Over enough time I have been janitor, groundskeeper, building manager, event planner, librarian, caregiver, spy, social worker, song and dance man, technician, computer analyst, negotiator, tax adviser, county attorney, teacher, concierge, travel agent, doctor, artist, traffic cop, prince-ling, athlete, chef, dogsbody, childcare provider, laborer, fairytale character, and library director.

Patrons sometimes mistake my job, most often, I suppose, as a librarian. But they almost automatically respond to me in any of these other roles. Of course, in all these roles, I am still, officially, a clerk, lost in the shuffle, autonomous, and in the end, a chameleon. 

Did someone say there's a chameleon in here? No, no, it's just us lizards, soaking up the sun.

Sunday, May 11, 2014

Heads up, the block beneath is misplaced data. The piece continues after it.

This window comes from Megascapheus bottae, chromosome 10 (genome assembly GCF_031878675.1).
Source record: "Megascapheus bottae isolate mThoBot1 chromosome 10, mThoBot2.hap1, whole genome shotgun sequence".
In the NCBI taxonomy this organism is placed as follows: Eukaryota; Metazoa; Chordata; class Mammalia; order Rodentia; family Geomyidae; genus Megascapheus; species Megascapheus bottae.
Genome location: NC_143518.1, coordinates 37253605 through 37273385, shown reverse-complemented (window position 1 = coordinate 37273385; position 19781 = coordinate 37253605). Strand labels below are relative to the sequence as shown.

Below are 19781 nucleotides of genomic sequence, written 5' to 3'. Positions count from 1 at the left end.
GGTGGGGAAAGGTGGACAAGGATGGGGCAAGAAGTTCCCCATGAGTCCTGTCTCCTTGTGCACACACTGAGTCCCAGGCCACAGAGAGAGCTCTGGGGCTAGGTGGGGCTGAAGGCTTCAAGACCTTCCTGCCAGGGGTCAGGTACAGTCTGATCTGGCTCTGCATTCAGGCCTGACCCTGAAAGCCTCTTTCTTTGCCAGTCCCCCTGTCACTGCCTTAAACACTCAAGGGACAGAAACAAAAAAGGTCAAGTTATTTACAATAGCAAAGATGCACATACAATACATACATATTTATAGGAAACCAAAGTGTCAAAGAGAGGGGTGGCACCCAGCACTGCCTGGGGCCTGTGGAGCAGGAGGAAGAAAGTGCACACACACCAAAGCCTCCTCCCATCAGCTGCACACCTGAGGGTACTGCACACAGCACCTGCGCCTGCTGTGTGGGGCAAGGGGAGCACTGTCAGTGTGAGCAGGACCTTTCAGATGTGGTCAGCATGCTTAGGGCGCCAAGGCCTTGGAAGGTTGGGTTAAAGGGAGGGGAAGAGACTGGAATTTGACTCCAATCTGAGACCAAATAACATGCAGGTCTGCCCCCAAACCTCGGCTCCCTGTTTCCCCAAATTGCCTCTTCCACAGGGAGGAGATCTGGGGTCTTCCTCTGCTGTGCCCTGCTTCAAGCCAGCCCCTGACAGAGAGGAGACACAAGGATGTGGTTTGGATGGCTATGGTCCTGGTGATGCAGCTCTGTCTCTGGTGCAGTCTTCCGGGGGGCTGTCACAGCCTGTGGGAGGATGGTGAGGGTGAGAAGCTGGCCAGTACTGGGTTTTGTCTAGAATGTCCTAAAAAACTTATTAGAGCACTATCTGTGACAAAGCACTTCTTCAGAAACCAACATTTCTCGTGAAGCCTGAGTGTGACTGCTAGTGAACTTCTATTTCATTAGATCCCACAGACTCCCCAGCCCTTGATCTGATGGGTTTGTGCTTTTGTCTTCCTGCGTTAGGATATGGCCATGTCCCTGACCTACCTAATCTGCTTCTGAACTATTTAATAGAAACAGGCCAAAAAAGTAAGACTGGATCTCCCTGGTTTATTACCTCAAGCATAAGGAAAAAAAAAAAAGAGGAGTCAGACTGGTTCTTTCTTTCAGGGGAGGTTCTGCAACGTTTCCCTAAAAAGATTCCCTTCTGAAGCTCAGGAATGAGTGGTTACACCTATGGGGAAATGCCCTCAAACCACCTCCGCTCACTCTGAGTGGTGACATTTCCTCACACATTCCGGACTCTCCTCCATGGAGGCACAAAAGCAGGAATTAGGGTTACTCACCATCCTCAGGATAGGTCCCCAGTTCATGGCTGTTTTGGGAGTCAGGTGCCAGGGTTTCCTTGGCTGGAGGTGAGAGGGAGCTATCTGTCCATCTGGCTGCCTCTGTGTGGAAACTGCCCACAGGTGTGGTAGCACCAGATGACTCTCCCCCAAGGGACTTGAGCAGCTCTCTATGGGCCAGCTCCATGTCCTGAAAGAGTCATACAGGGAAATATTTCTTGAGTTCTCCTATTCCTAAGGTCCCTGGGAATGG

Sunday schedule

On Sundays I work at the library sometimes. To be precise I work Sunday every other week. Today, for instance, I don't work, so next week I do. I also work every other Friday and Saturday. I always work the Friday and Saturday together, but those are always opposite the Sunday I work. So, to clarify, I am working for four days, off then for one day, on for two days, off one day, on three days, followed by three days off, and then I repeat it all in sequence. It's only confusing if you're really really wishing I'd move on to the interesting parts of this blog post, which, spoiler alert, never happens. On the other hand, if a person works a schedule such as this for a few decades it becomes like second nature and one hardly ever wakes up wondering "Wait, so do I work today?"